‘Democratic’ crowdfunding under threat
Regulation could stifle the online money-raising phenomenon that is filling the gap left by banks
Margareta Pagano is a former business editor of the Independent on Sunday who now writes columns and business interviews for a range of publications, including the Independent, Independent on Sunday and London Evening Standard.
Sunday 15 December 2013
Leading MPs and senior figures in the UK's crowdfunding industry are calling on the Financial Conduct Authority to halt the current consultation over regulation, because they claim the process is deeply flawed and may strangle the industry at birth.
They are particularly concerned about the propsed rules relating to equity crowdfunding. Top investor, Jon Moulton, Karen Darby, founder of CrowdMission and Barry James of the Crowdfunding Centre, are among industry players who want the FCA to stop the present consultation period that is due to close this Thursday and to start afresh in the new year.
Mr Moulton said: "The FCA rules propose stopping those that are not classed as sophisticated or high net worth investing more than 10 per cent of their net investible portfolio in unlisted shares, unless advised. This is wrong." Ms Darby, who runs the first equity-based platform for social impact businesses added: 'It is ironic that equity means fairness. It is about sharing and being inclusive. However, there is nothing fair or inclusive about the FCA's stance on equity crowdfunding.'
Reaching the “crowd” via the internet was first used by music bands in the US more than a decade ago as a way of raising finance in return for rewards such as albums. More recently, Sir David Attenborough backed a new fundraising campaign to protect gorillas.
But over the past few years, the industry has soared. It now includes crowdfunding platforms allowing entrepreneurs to raise money in return for equity – or shares – on platforms such as Crowdcube, and raise loans with peer-to-peer lenders such as Funding Circle and the latest new entrant, Archover.
Mr James said: “Many in the industry believe the regulator has failed to make the process open to, and inclusive of, all the stakeholders in the UK. For example, it has not consulted entrepreneurs and other businessmen and women who might use these crowd equity platforms or investors who might be interested in investing in them. There is a danger that the FCA will make crowdfunding regulation so onerous for potential investors that it will close down this new means of raising finance which has huge potential to create new jobs and help economic growth. We want regulation but not bad regulation. That kills jobs.”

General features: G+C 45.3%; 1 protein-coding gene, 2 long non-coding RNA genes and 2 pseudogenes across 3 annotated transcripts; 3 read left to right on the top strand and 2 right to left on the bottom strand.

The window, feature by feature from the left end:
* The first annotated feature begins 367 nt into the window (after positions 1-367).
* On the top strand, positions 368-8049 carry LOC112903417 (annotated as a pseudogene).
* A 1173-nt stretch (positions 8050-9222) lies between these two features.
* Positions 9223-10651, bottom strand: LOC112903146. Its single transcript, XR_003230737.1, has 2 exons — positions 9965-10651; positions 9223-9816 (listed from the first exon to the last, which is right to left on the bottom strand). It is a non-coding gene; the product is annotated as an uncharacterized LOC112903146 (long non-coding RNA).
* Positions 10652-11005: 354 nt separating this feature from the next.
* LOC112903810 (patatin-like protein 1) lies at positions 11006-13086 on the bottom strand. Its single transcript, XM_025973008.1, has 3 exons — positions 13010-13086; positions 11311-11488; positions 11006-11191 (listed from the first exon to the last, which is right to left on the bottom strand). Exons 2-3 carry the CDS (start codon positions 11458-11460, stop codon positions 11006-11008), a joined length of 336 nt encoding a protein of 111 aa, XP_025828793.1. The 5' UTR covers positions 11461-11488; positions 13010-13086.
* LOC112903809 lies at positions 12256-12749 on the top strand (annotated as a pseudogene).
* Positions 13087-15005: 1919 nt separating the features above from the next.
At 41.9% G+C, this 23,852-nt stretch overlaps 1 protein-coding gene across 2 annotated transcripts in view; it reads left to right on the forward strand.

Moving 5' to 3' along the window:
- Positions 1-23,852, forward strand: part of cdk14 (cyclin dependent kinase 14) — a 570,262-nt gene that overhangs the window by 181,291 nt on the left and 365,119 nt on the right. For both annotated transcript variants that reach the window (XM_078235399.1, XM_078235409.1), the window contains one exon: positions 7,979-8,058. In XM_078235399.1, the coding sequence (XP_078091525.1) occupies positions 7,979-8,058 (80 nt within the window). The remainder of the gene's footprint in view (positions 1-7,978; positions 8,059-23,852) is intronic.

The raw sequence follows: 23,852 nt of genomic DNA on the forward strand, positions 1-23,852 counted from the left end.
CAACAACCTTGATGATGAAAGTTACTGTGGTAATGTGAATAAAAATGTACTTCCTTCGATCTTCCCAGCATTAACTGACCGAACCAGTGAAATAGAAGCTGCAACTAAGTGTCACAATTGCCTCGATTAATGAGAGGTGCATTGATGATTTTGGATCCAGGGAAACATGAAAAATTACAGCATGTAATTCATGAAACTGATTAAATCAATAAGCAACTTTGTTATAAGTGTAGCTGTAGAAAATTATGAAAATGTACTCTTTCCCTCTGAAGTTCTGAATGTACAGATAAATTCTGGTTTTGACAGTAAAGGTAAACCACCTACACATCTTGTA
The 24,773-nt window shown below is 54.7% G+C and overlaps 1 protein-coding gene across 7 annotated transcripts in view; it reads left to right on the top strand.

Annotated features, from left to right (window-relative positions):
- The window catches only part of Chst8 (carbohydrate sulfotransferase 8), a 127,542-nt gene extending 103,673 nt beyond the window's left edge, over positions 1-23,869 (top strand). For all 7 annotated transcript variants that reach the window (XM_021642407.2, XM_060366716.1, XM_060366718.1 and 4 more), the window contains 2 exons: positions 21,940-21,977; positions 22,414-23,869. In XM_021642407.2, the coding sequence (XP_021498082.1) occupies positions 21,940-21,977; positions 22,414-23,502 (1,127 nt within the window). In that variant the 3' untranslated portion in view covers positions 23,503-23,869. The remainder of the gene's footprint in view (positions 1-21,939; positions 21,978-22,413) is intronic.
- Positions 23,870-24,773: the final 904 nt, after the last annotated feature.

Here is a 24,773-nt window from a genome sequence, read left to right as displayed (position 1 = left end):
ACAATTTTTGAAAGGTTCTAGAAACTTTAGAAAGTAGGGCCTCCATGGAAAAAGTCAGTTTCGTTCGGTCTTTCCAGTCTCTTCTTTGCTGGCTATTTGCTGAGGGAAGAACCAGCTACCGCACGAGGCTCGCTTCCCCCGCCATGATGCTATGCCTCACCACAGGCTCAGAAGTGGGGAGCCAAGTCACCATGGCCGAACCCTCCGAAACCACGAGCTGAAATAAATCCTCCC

One of the industry’s leading advocates, Barry Sheerman, the Labour MP who is co-chair of the Crowdfunding and Non-Banking Finance All-Party Group with Julian Huppert MP, backs the industry’s decision for a fresh start. On Wednesday, Mr Sheerman is heading a parliamentary debate at Westminster Hall at which he will explain how crowdfunding is an essential new tool for helping start-ups and companies to raise new finance at a time when bank lending to small and medium enterprises (SMEs) is declining.
Mr Sheerman has been highly critical of the FCA’s hard approach to crowdfunding, urging the Chancellor and the Bank of England Governor to ensure that the FCA takes a more open view. He is concerned by the FCA’s proposals on equity crowdfunding that allow only people who are considered to be “high net worth individuals” or sophisticated investors to invest in companies raising money in return for shares through internet-based platforms. So long as equity crowdfunding sites carry heavy-weight risk warnings, he and industry supporters believe the public should be allowed to invest as little or as much as it wishes.
Another high-profile supporter of crowdfunding is Andy Haldane, one of the Bank of England’s top directors, who has also predicted that the use of technology will bring about a revolution in finance.
A new report by UCL Berkeley, Cambridge University and Nesta predicts the finance raised next year from crowdfunding will be £1.6bn, almost as much as the total raised from 2011 to 2013. About £840m of this will be business finance for startups and SMEs. Equity crowdfunding, the type of finance which would be most hit by the FCA’s proposals if they go through as they stand, grew by more than 600 per cent from last year.
Mr James said: “Crowdfunding is the beginning of the post-digital economy bringing new freedoms. It’s also democratic, allowing citizens to invest in the businesses of their friends and families in a new way. We must not allow the FCA to kill this off this industry before it’s even started.”
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